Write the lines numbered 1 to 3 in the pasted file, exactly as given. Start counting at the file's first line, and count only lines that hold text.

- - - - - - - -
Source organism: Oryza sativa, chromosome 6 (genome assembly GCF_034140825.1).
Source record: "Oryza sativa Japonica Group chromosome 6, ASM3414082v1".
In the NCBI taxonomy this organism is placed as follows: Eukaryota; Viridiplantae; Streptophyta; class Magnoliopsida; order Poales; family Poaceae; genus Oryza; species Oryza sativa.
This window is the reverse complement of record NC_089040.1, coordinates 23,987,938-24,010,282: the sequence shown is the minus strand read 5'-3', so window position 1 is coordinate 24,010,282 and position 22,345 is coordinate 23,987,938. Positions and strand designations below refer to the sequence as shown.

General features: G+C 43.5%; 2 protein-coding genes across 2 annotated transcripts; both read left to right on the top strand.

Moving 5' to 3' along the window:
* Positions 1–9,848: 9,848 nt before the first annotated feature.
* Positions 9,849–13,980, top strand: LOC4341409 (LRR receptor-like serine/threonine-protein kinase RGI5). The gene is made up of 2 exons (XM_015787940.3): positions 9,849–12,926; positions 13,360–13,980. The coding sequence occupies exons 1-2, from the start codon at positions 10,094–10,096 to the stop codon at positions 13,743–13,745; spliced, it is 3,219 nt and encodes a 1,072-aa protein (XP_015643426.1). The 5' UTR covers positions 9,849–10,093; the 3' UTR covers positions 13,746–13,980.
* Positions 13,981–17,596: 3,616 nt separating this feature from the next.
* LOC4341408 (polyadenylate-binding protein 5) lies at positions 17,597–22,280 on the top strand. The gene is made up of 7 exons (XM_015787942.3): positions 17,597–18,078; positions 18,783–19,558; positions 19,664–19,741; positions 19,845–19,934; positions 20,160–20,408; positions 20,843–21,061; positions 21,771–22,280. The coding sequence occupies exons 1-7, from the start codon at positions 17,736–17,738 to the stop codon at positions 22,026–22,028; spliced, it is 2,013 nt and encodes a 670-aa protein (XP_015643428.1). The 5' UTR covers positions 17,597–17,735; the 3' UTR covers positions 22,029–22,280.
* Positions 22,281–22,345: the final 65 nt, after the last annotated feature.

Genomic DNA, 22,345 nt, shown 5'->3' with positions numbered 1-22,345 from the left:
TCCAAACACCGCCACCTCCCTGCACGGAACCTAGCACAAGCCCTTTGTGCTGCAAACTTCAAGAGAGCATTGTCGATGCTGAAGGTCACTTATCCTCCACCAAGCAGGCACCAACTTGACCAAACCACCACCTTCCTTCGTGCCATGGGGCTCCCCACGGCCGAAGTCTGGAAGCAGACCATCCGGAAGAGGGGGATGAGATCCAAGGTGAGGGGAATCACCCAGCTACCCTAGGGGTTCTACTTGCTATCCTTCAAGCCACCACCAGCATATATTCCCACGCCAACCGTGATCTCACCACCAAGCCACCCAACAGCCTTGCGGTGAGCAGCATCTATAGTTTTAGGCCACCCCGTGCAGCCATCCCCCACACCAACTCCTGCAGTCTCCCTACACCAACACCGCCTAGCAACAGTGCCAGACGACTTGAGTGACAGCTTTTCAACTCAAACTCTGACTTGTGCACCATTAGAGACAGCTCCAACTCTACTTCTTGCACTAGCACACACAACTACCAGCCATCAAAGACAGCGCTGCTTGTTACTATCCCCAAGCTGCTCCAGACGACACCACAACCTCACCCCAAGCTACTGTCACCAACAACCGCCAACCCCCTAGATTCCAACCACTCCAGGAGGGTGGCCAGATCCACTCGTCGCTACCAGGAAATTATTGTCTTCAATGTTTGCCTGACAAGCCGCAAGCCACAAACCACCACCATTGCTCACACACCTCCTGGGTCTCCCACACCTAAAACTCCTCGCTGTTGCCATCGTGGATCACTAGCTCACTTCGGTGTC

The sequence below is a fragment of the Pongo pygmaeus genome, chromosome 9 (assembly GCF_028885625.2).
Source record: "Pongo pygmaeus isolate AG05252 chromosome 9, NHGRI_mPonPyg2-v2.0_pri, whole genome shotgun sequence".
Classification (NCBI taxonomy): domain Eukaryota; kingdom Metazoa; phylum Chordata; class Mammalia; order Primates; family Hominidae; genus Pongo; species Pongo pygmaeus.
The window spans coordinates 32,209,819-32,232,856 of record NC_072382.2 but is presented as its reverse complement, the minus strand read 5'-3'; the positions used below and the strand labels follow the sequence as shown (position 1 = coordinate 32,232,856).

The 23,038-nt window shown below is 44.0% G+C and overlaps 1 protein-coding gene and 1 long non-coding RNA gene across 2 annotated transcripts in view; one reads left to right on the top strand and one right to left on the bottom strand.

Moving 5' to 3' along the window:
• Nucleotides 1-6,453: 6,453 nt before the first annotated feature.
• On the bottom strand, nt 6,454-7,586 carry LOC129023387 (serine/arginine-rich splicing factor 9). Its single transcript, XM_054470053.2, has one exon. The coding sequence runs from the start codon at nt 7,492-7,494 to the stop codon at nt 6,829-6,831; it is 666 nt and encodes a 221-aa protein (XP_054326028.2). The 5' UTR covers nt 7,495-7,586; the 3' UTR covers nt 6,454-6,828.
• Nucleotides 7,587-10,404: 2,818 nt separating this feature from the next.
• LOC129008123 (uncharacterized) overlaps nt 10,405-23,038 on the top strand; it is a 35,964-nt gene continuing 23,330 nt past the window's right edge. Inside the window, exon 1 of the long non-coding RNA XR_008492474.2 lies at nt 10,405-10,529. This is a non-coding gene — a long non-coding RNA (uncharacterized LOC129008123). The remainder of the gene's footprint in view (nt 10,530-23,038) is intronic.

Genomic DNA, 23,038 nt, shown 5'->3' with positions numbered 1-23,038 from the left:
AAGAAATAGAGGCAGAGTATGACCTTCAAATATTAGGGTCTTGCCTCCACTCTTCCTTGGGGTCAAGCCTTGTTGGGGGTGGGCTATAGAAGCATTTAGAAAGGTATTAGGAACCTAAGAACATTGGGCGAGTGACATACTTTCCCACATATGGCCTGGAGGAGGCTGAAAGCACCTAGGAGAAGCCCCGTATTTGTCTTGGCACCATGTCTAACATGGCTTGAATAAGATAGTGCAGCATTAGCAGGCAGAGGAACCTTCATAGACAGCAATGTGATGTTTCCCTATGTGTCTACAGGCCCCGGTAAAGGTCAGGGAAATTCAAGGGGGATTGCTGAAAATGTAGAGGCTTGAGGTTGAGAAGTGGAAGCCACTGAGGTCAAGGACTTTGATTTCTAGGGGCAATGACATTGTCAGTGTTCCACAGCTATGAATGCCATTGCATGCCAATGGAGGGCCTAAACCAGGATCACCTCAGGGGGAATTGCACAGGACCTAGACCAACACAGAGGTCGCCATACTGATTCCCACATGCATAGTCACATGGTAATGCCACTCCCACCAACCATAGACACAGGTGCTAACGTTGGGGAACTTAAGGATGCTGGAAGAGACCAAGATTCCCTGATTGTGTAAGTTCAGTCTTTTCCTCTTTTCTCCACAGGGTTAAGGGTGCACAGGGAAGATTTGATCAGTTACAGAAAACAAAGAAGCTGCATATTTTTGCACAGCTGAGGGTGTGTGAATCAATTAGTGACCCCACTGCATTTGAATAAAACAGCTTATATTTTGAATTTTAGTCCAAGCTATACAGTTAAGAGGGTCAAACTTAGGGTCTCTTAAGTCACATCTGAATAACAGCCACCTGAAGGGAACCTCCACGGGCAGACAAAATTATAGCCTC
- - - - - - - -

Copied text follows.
Source organism: Oryza sativa, chromosome 6 (genome assembly GCF_034140825.1).
Source record: "Oryza sativa Japonica Group chromosome 6, ASM3414082v1".
In the NCBI taxonomy this organism is placed as follows: Eukaryota; Viridiplantae; Streptophyta; class Magnoliopsida; order Poales; family Poaceae; genus Oryza; species Oryza sativa.